(i) "uncta sum", Cocceius, Michaelis, Schultens; "inuncta fui", Gejerus.

{l} I was set up from everlasting, from the beginning, or ever the earth was.

(l) He declares the eternity of the Son of God, who was before all time, and ever present with the father.

23. set up] Gesenius renders anointed here and in Psalm 2:6, where the same word occurs. But “the verb means ‘to pour out,’ and then ‘to pour metals in a state of fusion into a mould’: hence it passes over into the meaning of setting fast, establishing, &c. So the Niph, Proverbs 8:23, and hence נָסִיךְ means, not ‘one anointed,’ but ‘one appointed’ to his office.” Bp. Perowne, Crit. Note on Psalm 2:6. See also note there in this Series.

ἐθεμελίωσέ με, LXX., ordinata sum, Vulg.

Verse 23. - I was set up from everlasting. The verb used here is remarkable. It is נָסַך(nasak), in niph.; and it is found in Psalm 2:6, "I have set my King upon my holy hill." Both here and there it has been translated "anointed," which would make a noteworthy reference to Christ. But there seems no proof that the word has this meaning. It signifies properly "to pour forth" (as of molten metal), then "to put down," "to appoint or establish." The versions recognize this. Thus the Septuagint, "he established (ἐθεμελίωσε) me;" Vulgate, ordinata sum; Aquila, κατεστάθην; Symmachus, προεχείρισμαι; Venetian, κέχυμαι (comp. Ecclus. 1:9). So what is here said is that Wisdom was from everlasting exalted as ruler and disposer of all things. To express eternal relation, three synonymous terms are used. From everlasting; πρὸ τοῦ αἰῶνος, Septuagint, as Delitzsch notes, points back to infinite distance. From the beginning; i.e. before the world was begun to be made; as St. John says (John 1:1), "In the beginning was the Word;" and Christ prays, "Glorify thou me with thine own self, with the glory which I had with thee before the world was" (John 17:5). Or ever the earth was. This looks to the most remote time after the actual creation, while the earth was being formed and adapted. The discourse of Wisdom makes a fresh departure, as at Proverbs 8:13 : she tells how, to those who love her, she repays this love:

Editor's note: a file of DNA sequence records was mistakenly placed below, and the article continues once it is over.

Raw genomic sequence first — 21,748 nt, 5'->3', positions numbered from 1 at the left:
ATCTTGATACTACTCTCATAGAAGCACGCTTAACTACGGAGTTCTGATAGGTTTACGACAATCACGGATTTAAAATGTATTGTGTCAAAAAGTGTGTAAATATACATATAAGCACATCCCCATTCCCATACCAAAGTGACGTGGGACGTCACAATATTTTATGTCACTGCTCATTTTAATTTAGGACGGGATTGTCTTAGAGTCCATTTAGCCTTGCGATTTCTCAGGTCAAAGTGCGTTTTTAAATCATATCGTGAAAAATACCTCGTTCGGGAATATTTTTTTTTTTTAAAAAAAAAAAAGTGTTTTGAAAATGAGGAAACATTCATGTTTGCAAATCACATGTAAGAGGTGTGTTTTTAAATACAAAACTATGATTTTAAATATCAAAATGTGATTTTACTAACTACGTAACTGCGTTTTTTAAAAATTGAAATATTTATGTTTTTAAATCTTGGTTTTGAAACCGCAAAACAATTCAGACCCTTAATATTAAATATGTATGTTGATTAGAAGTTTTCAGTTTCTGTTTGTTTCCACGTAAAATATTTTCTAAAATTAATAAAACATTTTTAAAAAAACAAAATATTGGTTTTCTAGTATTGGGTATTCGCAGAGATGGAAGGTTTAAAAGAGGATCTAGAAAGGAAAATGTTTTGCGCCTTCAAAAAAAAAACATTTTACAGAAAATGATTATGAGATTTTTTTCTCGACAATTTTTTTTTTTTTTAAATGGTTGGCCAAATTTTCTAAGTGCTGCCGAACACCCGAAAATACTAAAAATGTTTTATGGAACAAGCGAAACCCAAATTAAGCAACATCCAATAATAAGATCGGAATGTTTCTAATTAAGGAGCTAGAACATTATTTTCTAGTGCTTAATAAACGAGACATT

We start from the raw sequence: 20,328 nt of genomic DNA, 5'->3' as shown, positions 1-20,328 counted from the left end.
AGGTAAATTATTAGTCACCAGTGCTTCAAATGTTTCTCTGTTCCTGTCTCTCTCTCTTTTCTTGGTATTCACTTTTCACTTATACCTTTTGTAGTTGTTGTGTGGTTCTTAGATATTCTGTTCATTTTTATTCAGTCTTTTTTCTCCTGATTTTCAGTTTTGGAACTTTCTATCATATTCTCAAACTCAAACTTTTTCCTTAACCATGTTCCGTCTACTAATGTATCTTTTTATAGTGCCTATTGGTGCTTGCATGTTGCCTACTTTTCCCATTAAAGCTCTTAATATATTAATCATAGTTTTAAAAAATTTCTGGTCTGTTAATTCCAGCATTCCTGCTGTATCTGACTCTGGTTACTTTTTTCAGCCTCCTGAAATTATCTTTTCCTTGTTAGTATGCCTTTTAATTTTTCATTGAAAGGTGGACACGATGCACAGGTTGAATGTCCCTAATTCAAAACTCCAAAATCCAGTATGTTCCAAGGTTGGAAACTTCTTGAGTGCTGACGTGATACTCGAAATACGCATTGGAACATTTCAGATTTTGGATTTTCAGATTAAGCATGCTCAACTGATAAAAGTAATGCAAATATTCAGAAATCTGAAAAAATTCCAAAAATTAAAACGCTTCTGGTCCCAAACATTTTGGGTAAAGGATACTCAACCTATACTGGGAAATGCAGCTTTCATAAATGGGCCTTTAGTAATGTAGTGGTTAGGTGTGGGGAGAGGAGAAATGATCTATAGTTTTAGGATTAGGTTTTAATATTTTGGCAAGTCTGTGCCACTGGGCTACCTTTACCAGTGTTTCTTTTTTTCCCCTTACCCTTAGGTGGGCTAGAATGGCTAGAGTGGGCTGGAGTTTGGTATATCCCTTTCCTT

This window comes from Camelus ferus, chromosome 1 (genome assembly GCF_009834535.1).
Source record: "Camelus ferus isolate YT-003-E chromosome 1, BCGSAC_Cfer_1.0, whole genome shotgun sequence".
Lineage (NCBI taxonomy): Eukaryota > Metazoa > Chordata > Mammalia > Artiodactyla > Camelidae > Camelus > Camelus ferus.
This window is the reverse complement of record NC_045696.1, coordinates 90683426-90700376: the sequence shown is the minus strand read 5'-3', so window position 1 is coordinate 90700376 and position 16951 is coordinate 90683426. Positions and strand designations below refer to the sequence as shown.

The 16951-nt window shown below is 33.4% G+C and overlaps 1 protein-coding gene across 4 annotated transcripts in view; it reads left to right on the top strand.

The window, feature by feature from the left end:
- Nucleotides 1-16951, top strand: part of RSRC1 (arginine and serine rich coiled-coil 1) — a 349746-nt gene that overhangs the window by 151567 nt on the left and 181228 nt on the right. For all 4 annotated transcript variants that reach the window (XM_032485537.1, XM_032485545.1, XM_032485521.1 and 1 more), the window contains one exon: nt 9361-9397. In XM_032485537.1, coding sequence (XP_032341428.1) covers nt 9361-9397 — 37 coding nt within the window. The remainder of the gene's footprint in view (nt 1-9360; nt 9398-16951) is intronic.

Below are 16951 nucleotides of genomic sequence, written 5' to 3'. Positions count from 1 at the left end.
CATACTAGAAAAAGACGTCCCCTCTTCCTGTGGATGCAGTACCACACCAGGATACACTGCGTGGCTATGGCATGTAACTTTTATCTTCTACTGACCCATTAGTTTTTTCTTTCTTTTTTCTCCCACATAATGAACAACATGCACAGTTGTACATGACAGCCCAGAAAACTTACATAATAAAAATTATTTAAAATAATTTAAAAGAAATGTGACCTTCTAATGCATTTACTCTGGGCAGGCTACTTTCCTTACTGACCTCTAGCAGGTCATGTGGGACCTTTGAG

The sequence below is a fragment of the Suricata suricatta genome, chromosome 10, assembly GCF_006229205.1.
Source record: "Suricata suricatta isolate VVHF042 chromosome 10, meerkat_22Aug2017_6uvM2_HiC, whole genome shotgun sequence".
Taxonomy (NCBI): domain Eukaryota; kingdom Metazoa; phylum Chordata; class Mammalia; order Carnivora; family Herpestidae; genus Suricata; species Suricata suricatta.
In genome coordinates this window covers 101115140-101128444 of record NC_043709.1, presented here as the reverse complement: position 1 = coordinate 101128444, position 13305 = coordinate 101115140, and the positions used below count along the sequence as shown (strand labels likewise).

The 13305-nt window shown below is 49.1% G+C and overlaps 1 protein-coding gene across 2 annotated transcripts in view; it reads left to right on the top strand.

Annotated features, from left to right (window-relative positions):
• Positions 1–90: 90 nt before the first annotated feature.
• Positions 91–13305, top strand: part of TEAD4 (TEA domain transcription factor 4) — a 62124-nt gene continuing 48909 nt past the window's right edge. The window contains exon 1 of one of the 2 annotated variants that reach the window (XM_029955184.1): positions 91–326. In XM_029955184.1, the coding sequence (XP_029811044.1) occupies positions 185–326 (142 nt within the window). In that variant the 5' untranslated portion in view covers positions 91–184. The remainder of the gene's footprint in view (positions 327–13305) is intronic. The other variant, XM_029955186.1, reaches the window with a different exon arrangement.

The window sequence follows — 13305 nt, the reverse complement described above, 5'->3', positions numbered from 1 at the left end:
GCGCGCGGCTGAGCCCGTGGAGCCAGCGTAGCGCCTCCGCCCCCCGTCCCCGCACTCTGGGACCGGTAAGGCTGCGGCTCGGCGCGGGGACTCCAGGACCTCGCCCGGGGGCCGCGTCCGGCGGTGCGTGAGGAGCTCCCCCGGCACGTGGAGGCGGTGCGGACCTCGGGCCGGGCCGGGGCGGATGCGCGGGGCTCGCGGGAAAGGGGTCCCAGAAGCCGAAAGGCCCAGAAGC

17 "I love them that love me,

     And they that seek me early find me.

18 Riches and honour are with me,

     Durable riches and righteousness.

19 Better is my fruit than pure and fine gold,

     And my revenue (better) than choice silver.

20 In the way of righteousness do Iwalk,

     In the midst of the paths of justice.

21 To give an inheritance to them that love me

     And I fill their treasuries."

The Chethı̂b אהביה (ego hos qui eam amant redamo), Gesenius, Lehrgeb. 196, 5, regards as a possible synallage (eam equals me), but one would rather think that it ought to be read (יהוה equals ) 'אהבי ה. The ancients all have the reading אהבי. אהב ( equals אאהב, with the change of the éě into ê, and the compression of the radical א; cf. אמר, תּבא, Proverbs 1:10) is the form of the fut. Kal, which is inflected תּאהבוּ, Proverbs 1:22. Regarding שׁחר (the Graec. Venet. well: οἱ ὀρθρίζοντές μοι), vid., Proverbs 1:28, where the same epenthet. fut. form is found.